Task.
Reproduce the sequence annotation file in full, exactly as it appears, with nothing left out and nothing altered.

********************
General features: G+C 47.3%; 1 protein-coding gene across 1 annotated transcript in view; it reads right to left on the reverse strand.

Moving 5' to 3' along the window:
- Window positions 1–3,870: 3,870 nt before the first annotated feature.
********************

General features: G+C 47.3%; 1 protein-coding gene across 1 annotated transcript in view; it reads right to left on the reverse strand.

Moving 5' to 3' along the window:
- Window positions 1–3,870: 3,870 nt before the first annotated feature.